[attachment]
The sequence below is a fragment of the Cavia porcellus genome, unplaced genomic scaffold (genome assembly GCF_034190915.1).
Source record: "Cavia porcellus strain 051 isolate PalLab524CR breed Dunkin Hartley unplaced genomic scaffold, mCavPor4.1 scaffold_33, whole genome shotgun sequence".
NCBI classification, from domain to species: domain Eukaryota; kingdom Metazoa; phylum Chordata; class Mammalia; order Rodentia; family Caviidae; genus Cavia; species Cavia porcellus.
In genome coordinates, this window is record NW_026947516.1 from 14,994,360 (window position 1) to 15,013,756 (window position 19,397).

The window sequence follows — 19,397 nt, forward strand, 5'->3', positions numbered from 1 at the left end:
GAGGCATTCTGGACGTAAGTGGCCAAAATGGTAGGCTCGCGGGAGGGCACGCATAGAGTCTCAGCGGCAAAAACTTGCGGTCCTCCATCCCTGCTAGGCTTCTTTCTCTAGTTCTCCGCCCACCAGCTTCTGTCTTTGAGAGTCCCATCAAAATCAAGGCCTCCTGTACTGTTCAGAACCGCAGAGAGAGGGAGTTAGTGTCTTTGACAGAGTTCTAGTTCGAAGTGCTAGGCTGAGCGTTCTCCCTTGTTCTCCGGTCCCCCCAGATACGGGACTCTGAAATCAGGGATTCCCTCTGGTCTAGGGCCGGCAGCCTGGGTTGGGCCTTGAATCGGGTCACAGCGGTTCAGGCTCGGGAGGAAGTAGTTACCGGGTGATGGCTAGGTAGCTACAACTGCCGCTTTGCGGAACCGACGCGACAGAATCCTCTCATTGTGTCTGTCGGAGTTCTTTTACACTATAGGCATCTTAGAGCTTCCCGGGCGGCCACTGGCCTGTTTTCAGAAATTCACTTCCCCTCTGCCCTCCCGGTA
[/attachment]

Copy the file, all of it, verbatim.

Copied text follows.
The sequence below is a fragment of the Cavia porcellus genome, unplaced genomic scaffold (genome assembly GCF_034190915.1).
Source record: "Cavia porcellus strain 051 isolate PalLab524CR breed Dunkin Hartley unplaced genomic scaffold, mCavPor4.1 scaffold_33, whole genome shotgun sequence".
NCBI classification, from domain to species: domain Eukaryota; kingdom Metazoa; phylum Chordata; class Mammalia; order Rodentia; family Caviidae; genus Cavia; species Cavia porcellus.
In genome coordinates, this window is record NW_026947516.1 from 14,994,360 (window position 1) to 15,013,756 (window position 19,397).

The window sequence follows — 19,397 nt, forward strand, 5'->3', positions numbered from 1 at the left end:
GAGGCATTCTGGACGTAAGTGGCCAAAATGGTAGGCTCGCGGGAGGGCACGCATAGAGTCTCAGCGGCAAAAACTTGCGGTCCTCCATCCCTGCTAGGCTTCTTTCTCTAGTTCTCCGCCCACCAGCTTCTGTCTTTGAGAGTCCCATCAAAATCAAGGCCTCCTGTACTGTTCAGAACCGCAGAGAGAGGGAGTTAGTGTCTTTGACAGAGTTCTAGTTCGAAGTGCTAGGCTGAGCGTTCTCCCTTGTTCTCCGGTCCCCCCAGATACGGGACTCTGAAATCAGGGATTCCCTCTGGTCTAGGGCCGGCAGCCTGGGTTGGGCCTTGAATCGGGTCACAGCGGTTCAGGCTCGGGAGGAAGTAGTTACCGGGTGATGGCTAGGTAGCTACAACTGCCGCTTTGCGGAACCGACGCGACAGAATCCTCTCATTGTGTCTGTCGGAGTTCTTTTACACTATAGGCATCTTAGAGCTTCCCGGGCGGCCACTGGCCTGTTTTCAGAAATTCACTTCCCCTCTGCCCTCCCGGTA